Linking Office Programs with VBA

I have an application written in MSAccess 2010.  It is a large and complex application and it works fine.  I distribute this application with the MSAccess runtime environment.  This environment only contains the Access runtime engine and no additional MS Office software.

I have a user request to add a feature to dynamically create an MSExcel spreadsheet with data from the application.  To include this feature I have to link the Microsoft Excel 14.0 object library so that calls to Excel.Application, and all the workbook, sheet, and cell functionality can be used.

The problem that I have is that if I include this library, then the software won't run on machines that have NO excel installed, even if I don't use this functionality.  It is just a matter of the dynamic linking at load time.  Even more so, if the user has excel 2007, 2003, or any other than 2010, the code won't load either.

So, what I'm looking for is a way to handle load time errors, just like I can handle runtime errors with an "on error" statement.  If I can handle these load time errors, then I can add conditional code that will allow calls to the appropriate routines if needed/allowed/desired.

Anybody have a clue?
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samjomooreAsked:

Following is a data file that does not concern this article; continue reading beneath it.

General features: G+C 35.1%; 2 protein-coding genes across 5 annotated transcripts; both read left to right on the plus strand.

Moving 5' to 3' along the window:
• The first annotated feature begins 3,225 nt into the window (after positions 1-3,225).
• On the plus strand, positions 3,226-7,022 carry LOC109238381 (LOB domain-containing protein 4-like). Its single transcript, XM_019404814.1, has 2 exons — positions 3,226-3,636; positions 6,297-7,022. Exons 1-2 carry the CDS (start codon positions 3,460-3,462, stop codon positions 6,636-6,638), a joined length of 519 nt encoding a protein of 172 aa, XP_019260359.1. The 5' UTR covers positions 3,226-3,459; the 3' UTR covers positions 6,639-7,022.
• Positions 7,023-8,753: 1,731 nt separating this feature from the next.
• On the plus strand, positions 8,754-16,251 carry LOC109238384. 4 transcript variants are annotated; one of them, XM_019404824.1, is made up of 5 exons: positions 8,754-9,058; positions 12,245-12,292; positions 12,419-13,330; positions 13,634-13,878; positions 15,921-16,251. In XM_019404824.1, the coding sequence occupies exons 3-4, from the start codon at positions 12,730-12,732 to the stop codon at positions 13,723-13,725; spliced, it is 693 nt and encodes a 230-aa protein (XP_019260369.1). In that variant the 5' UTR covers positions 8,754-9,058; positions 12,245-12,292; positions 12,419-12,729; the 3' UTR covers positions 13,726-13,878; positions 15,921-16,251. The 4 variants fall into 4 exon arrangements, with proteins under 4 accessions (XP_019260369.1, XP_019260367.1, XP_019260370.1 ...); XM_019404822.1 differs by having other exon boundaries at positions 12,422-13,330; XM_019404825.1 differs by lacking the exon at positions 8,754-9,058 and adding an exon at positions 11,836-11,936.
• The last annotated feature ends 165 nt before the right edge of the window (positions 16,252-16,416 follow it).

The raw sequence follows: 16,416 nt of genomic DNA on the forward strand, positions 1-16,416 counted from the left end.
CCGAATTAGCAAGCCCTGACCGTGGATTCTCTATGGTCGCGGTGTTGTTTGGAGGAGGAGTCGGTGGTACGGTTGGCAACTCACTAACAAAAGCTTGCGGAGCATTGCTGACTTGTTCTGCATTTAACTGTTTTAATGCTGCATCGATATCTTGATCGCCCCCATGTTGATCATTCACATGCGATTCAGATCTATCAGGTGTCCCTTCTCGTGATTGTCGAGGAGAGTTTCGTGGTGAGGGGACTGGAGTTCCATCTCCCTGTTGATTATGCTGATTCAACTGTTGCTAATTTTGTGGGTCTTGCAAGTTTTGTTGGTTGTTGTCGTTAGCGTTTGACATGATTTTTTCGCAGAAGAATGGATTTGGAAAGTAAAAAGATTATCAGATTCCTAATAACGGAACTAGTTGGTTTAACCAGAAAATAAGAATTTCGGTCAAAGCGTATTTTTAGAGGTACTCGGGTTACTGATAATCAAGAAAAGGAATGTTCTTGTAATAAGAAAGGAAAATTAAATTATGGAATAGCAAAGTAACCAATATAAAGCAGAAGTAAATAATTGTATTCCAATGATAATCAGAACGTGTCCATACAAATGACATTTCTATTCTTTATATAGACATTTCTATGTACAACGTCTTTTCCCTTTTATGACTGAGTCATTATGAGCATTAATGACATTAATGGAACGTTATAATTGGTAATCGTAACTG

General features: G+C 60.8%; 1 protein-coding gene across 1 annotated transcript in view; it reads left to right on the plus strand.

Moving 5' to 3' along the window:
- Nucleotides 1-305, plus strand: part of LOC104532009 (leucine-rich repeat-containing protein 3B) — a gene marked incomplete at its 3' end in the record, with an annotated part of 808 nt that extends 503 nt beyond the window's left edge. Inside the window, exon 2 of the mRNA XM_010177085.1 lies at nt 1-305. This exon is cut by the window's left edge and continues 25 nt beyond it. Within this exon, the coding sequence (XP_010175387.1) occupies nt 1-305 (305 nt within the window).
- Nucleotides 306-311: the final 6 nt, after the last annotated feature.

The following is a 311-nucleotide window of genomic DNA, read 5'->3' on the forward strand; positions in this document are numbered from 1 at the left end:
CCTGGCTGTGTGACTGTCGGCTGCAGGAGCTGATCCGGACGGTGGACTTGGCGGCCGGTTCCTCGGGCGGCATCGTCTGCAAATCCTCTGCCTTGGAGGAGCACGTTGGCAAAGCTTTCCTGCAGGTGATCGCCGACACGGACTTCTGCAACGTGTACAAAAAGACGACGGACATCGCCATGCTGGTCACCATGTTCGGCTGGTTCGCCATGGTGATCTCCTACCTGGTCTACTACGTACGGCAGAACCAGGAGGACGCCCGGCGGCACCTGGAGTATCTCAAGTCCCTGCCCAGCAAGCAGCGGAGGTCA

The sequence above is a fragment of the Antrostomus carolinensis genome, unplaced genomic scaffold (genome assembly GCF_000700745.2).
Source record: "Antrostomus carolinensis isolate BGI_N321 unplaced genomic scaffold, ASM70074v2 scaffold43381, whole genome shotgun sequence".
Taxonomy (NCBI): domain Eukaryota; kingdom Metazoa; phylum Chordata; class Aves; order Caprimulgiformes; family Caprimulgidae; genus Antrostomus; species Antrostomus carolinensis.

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NorieConnect With a Mentor VBA ExpertCommented:
Well one of the first things you do in late-binding is to change declarations like this,
Dim xl As Excel.Application
Dim ws As Excel.Workbook
Dim rng As Excel.Worksheet

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to this.
Dim xl As Object
Dim wb As Object
Dim ws As Object

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You would also change something like this,
Set xl = New Excel.Application

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to this.
Set xl = CreateObject("Excel.Application")

Another important thing is that if your code uses any of the constants that the other application uses, eg xlUp, xlShiftToLeft etc, then you either need to declare them yourself or replace them with their values.

This is how you would declare xlUp and xlShiftToLeft.
[code]
Const xlUp = -4162
Const xlShiftToLeft = -4159

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Those are the main things you need to do.
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NorieVBA ExpertCommented:
You don't need the reference if you use late-binding, so that would take care of the version problem.

Not sure about how you would handle the case when a user doesn't have Excel installed.

Actually what you could do is something like this.
Dim xl As Object

    On Error Resume Next
    Set xl = CreateObject("Excel.Application")
    On Error Goto 0

    If xl Is Nothing Then
        MsgBox "This function requires Excel to be installed and available.
        Exit Sub
    End If

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samjomooreAuthor Commented:
Awesome!  How to I use late binding?
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samjomooreAuthor Commented:
Awesome!  Thank you so much!
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